A recent holiday in Northern France and Paris showcased some rather bad manners by our Gallic neighbours. I hasten to add that there were many examples of good manners too – but it set me thinking how far we’ve come on our little island in terms of service delivery and general courtesy. Here’s a couple of examples: arriving at the bus station in Honfleur to buy tickets, the woman in the ticket office completely ignored us and continued her conversation with her two colleagues – to whom, apparently, we had also been rendered completely invisible.
This gave us time to consider if we’d a) stepped into a parallel universe, or b) Tuesday was not ‘our day’ (I’m tempted to buy the T-shirt). Eventually, when all Gallic conversation was concluded we were given a terse ‘Oui’? served, then out of the ticket office again in a nanosecond, pondering the sheer rudeness of it.
Another trying situation is the curious habit of standing in the middle of the pavement, blocking it to all comers (the more people who can be assembled for this the better), watching your approach then resolutely refusing to move, forcing you to adopt the last minute sashaying swerve into the road (not my preferred option) or to somehow squeeze through, presuming that once more you’ve suddenly been rendered invisible.
Worse still is the steamroller approach of many of our Gallic cousins in refusing to deviate from their chosen course on the pavement – if you’re struggling with luggage, or trying to take a photo, tant pis! Ensure your armour-plating is in place, or adopt the Sashaying Swerve Technique above.
It has to be said though that there were countless examples of excellent service in shops, hotels and cafes, being greeted in most places with a cheery ‘Bonjour!’ Most memorable was the shop owner who went to endless trouble to find appropriate wrapping for a poster bought for 5€, so that it wouldn’t get squashed in our luggage.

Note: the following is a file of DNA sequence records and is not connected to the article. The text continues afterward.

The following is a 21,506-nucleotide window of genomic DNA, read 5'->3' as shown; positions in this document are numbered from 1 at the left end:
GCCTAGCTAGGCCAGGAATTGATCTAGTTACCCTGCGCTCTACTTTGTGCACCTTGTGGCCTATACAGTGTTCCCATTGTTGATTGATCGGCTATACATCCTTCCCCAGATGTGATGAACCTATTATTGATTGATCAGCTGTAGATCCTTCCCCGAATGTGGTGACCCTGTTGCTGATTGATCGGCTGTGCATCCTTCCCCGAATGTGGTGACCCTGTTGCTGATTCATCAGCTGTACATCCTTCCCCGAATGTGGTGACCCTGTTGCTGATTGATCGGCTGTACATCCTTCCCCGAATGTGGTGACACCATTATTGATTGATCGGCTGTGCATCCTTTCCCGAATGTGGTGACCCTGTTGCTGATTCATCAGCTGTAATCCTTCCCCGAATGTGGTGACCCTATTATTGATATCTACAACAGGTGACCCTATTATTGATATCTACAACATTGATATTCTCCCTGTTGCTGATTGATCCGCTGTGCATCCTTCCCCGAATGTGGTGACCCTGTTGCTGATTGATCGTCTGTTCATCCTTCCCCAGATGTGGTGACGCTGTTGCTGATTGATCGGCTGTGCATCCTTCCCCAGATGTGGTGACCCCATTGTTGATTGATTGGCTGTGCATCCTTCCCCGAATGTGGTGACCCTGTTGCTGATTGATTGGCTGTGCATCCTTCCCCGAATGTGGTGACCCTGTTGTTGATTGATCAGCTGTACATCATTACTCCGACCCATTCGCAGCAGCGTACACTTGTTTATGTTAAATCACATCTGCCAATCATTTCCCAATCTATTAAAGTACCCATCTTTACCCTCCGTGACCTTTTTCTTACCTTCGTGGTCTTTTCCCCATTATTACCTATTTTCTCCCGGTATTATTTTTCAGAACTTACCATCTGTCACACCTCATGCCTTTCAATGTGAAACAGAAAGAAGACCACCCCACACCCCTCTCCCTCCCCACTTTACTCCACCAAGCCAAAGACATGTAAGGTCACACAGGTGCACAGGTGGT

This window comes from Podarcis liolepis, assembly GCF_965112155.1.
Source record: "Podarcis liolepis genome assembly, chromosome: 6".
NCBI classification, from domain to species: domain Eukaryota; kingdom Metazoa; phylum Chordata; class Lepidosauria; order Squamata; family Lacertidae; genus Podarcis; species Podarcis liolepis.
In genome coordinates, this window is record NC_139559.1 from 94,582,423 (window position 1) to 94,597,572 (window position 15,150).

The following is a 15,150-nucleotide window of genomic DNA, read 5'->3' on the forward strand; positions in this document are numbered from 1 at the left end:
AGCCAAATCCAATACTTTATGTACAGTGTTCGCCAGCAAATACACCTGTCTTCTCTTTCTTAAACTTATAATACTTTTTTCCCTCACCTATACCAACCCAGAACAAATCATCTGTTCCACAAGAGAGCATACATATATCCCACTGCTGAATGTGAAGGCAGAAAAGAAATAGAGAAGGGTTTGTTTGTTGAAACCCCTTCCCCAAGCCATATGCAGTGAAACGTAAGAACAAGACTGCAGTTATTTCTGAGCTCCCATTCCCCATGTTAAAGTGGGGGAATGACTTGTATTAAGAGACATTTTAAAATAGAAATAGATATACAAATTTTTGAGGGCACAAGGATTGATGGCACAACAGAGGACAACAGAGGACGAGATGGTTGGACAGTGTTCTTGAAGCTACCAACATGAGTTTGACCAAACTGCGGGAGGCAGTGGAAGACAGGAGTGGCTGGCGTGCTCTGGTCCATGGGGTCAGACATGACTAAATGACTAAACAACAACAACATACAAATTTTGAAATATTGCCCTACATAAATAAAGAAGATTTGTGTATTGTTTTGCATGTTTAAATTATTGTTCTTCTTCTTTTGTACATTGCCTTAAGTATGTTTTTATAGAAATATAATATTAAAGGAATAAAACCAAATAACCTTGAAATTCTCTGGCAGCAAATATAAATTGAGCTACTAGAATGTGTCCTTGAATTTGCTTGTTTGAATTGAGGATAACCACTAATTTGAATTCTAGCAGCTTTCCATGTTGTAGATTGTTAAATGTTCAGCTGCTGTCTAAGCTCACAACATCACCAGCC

All of which led me to ponder on our own small island’s general standards of manners. Much has been written about the migration from America of ‘ Have A Nice Day!’ but surely a sentiment expressed (even if routinely) is better than no sentiment at all? It seems that we really have learnt at last to dispense with being surly and unhelpful. The first shop I went into following my return was a delight. ‘Good Morning!’ the cheery young assistant beamed at me. Now that’s more like it.
My favourite new piece of customer care is ‘Thank you for waiting’. Those of a less than charitable disposition would say that there’s no choice but to wait, but surely there’s an acknowledgement here that you’ve had to wait and a thanks for your patience?
It seems that here on our side of the Channel we’re getting much better at the whole courtesy thing, even when not involved in service delivery. I’m talking in general terms here and purposely not getting involved in specific debate such as the use of mobile phones, which, it must be said, sadly don’t seem to belong in this category.
I’m thinking of those seemingly-minor-don’t-take-a-moment-but-can-make-all-the-difference-courtesies. From stepping aside on the pavement, to holding open doors and being capable of uttering ‘excuse me’, ‘sorry’, ‘please’ and ‘thank you’.
Don’t these small courtesies that we extend to each other make for a brighter day and oil the cogs of our daily interactions? And can’t they, in their own small way, be the first steps towards tolerance and consideration?